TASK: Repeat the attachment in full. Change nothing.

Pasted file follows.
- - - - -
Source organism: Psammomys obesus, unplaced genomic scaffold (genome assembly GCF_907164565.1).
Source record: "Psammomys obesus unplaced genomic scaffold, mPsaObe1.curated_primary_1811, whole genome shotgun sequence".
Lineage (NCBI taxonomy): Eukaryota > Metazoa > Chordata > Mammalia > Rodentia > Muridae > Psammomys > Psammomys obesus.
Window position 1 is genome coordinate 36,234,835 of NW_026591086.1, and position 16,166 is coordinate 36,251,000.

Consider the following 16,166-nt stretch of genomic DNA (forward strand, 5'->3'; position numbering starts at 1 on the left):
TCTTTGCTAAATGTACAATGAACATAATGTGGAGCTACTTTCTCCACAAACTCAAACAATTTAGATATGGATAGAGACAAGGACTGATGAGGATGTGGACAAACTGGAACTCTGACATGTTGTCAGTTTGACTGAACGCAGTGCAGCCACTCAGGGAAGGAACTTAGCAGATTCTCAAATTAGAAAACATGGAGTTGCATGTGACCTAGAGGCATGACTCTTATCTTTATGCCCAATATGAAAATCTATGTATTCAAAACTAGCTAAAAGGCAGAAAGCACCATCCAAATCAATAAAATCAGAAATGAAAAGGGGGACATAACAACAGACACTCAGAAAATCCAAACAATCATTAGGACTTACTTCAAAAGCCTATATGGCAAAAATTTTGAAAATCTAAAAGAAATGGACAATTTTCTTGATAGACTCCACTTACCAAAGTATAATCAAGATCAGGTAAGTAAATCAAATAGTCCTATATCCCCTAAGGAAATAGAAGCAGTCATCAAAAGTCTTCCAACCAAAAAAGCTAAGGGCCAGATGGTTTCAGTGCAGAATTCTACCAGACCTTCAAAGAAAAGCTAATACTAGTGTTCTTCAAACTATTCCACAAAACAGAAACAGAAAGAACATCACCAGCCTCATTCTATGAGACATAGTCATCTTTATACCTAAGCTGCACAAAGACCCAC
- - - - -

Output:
Source organism: Psammomys obesus, unplaced genomic scaffold (genome assembly GCF_907164565.1).
Source record: "Psammomys obesus unplaced genomic scaffold, mPsaObe1.curated_primary_1811, whole genome shotgun sequence".
Lineage (NCBI taxonomy): Eukaryota > Metazoa > Chordata > Mammalia > Rodentia > Muridae > Psammomys > Psammomys obesus.
Window position 1 is genome coordinate 36,234,835 of NW_026591086.1, and position 16,166 is coordinate 36,251,000.

Consider the following 16,166-nt stretch of genomic DNA (forward strand, 5'->3'; position numbering starts at 1 on the left):
TCTTTGCTAAATGTACAATGAACATAATGTGGAGCTACTTTCTCCACAAACTCAAACAATTTAGATATGGATAGAGACAAGGACTGATGAGGATGTGGACAAACTGGAACTCTGACATGTTGTCAGTTTGACTGAACGCAGTGCAGCCACTCAGGGAAGGAACTTAGCAGATTCTCAAATTAGAAAACATGGAGTTGCATGTGACCTAGAGGCATGACTCTTATCTTTATGCCCAATATGAAAATCTATGTATTCAAAACTAGCTAAAAGGCAGAAAGCACCATCCAAATCAATAAAATCAGAAATGAAAAGGGGGACATAACAACAGACACTCAGAAAATCCAAACAATCATTAGGACTTACTTCAAAAGCCTATATGGCAAAAATTTTGAAAATCTAAAAGAAATGGACAATTTTCTTGATAGACTCCACTTACCAAAGTATAATCAAGATCAGGTAAGTAAATCAAATAGTCCTATATCCCCTAAGGAAATAGAAGCAGTCATCAAAAGTCTTCCAACCAAAAAAGCTAAGGGCCAGATGGTTTCAGTGCAGAATTCTACCAGACCTTCAAAGAAAAGCTAATACTAGTGTTCTTCAAACTATTCCACAAAACAGAAACAGAAAGAACATCACCAGCCTCATTCTATGAGACATAGTCATCTTTATACCTAAGCTGCACAAAGACCCAC